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Home / India / AIIMS begins issuing admit cards for postgraduate entrance exam

AIIMS begins issuing admit cards for postgraduate entrance exam

The exam will be a computer-based, three-hour test to be held in centres across India
AIIMS will hold the Institute of National Importance Common Entrance Test on June 16. The exam will be a computer-based, three-hour test to be held in centres across India.

Basant Kumar Mohanty   |   New Delhi   |   Published 11.06.21, 02:11 AM

The All India Institute of Medical Sciences (AIIMS) has begun issuing admit cards to over 80,000 students for its entrance exam for postgraduate courses, joining several other institutions in going ahead with exams amid the pandemic despite objections from students.

AIIMS will hold the Institute of National Importance Common Entrance Test on June 16. The admit cards mention that the institute will not be responsible for any kind of travel restrictions in any state. Lockdowns and similar restrictions are in force in many states.

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The AIIMS exam will be a computer-based, three-hour test to be held in centres across India.

Delhi University (DU) is conducting exams for the award of degrees. Despite protests by students’ and teachers’ groups, the university started the online open-book exam on Monday for final-year students.

The Bar Council of India (BCI) has accepted the recommendations of an expert committee that had said LLB exams be allowed to be conducted by the institutions keeping in mind the availability of resources and the pandemic situation in respective areas.

Students questioned the decision to push ahead with exams when nearly a lakh Covid cases are being reported every day.

Students have said they are not prepared for online exams as well because many students and their family members are down with Covid, others have lost nears and dear ones to the disease, and not to mention the toll the pandemic has taken on mental health.

Last week, a meeting chaired by Prime Minister Narendra Modi cancelled the CBSE Class XII board exams because, according to a media release, “students, parents and teachers are naturally worried about the health of the students in such a situation”.

The CISCE, the other national school board, also scrapped this year’s ISC exam the same day. The Class X exams of both boards had been called off earlier.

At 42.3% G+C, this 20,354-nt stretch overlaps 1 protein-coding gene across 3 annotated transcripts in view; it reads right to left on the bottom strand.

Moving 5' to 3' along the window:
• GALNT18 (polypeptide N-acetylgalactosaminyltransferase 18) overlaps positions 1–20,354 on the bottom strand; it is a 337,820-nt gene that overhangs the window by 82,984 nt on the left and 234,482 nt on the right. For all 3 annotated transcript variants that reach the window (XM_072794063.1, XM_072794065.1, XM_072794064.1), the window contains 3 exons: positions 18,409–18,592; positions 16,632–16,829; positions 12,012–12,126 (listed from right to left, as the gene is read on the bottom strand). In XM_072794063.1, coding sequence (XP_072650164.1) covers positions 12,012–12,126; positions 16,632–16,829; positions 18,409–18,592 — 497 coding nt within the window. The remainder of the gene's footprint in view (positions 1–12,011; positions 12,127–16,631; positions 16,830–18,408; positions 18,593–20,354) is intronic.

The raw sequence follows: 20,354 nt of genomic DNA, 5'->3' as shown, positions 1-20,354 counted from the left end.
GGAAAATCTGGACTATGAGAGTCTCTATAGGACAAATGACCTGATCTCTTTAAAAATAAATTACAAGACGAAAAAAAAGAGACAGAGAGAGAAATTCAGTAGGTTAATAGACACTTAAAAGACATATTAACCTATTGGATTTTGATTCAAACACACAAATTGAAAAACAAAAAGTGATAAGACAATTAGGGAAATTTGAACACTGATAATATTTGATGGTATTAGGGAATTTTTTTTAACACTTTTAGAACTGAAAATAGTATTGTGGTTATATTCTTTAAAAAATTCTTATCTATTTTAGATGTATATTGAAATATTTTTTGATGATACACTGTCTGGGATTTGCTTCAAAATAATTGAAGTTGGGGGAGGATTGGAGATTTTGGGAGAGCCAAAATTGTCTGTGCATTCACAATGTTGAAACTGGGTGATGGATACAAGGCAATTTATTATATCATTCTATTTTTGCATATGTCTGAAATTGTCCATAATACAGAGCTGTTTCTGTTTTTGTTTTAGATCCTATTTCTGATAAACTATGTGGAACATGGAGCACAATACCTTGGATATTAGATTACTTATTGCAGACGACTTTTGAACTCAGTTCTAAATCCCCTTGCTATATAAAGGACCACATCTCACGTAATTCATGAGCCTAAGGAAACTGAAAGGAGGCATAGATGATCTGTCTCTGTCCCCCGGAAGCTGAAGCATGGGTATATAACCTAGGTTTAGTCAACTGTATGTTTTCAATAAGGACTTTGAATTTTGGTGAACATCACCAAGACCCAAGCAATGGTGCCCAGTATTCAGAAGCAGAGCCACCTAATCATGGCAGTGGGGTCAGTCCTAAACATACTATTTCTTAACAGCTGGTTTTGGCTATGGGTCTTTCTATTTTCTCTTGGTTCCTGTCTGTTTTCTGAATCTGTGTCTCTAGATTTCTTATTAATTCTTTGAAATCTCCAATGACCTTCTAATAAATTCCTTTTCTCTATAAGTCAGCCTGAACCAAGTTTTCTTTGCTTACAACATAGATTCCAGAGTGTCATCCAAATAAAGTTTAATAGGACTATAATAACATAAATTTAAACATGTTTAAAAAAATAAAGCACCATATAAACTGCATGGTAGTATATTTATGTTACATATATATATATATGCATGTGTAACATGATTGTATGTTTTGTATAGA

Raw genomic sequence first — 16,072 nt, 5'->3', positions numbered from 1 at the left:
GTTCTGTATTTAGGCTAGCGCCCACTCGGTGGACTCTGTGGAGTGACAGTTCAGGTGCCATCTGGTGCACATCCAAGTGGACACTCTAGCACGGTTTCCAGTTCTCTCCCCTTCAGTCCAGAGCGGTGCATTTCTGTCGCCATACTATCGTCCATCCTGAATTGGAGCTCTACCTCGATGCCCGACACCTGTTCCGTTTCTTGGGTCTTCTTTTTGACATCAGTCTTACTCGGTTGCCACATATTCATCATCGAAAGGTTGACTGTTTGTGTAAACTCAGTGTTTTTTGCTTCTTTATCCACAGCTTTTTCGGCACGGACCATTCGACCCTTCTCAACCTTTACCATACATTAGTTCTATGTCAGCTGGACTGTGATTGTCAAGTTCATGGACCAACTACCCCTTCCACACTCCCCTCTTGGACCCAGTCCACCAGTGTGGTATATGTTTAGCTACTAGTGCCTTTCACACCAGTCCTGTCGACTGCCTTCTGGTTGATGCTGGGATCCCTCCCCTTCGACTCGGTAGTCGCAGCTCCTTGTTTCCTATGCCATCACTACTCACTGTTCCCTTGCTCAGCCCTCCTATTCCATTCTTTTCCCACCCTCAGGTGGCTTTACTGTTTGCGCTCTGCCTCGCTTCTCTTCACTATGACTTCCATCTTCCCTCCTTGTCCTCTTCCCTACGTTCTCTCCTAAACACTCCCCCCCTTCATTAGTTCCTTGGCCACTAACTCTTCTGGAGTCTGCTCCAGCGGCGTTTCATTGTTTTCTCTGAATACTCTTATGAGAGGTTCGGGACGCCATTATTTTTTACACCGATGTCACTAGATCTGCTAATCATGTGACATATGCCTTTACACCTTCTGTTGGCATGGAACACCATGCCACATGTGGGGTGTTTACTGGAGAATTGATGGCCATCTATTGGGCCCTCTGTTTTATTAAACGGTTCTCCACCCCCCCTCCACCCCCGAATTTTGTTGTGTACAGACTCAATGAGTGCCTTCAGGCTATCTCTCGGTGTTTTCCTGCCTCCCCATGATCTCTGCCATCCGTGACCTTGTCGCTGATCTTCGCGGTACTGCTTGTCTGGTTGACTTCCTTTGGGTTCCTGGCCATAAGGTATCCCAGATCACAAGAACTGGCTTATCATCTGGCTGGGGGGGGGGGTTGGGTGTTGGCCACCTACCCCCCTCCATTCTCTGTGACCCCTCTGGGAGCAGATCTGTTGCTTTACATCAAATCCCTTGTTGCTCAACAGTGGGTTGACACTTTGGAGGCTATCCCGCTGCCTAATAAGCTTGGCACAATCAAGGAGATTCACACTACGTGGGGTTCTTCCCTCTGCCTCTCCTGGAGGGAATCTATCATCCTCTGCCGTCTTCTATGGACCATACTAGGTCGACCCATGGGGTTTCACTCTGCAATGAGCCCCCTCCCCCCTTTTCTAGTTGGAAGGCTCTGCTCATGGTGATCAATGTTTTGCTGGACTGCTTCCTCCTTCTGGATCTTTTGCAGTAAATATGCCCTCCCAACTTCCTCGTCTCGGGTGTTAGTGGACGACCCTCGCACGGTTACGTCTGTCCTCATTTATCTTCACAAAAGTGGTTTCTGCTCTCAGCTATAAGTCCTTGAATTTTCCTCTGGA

“The number of daily Covid cases is still very high. The situation has not changed much over last week. Students have launched a campaign against the AIIMS entrance exam. A case has been filed in the Supreme Court too. But AIIMS is determined to hold the entrance exam,” a student said.

“School board exams have been cancelled. Why this double standard for us? Moreover, many states have lockdowns till at least June 15. The Odisha lockdown will continue till at least June 16. AIIMS has conveniently said it has no responsibility if students face any difficulty in reaching the exam centres,” the student added.

Academics said universities and other higher educational institutions were no longer considering cancellation or deferment of exams as an option.

Former DU Executive Council member Abha Dev Habib blamed the central government and the University Grants Commission (UGC) for varsities going ahead with exams. She said Covid had affected most families in Delhi and other cities in one way or the other.

“Students are not in a position to appear for exams. But DU is conducting exams for final-year undergraduate and postgraduate students.

“The UGC had last year asked the universities to hold exams amid the pandemic. That decision has not been revisited. Most universities are headed by in-charge vice-chancellors. Even otherwise, no university would dare to deviate from the norms set by the UGC,” Habib said.

She also highlighted the lack of transparency in online exams.

“The students are sitting at home. There is hardly any proctoring. The quality of the exams is under question,” she said.

A DU official said many students wanted the final-year exams to be held since they would prepare for entrance tests for master’s and other courses.

“Students are largely comfortable with exams now. They want degrees. Delay in award of degrees or conduct of exams will affect their career objectives,” the official said.

The BCI panel headed by Justice Govind Mathur, former Chief Justice of Allahabad High Court, has recommended that each university and centres of legal education should conduct exams for intermediate and final-year law students as per

their own discretion, depending on the availability of resources and the impact of Covid-19 in that region, a BCI press statement said on Thursday.



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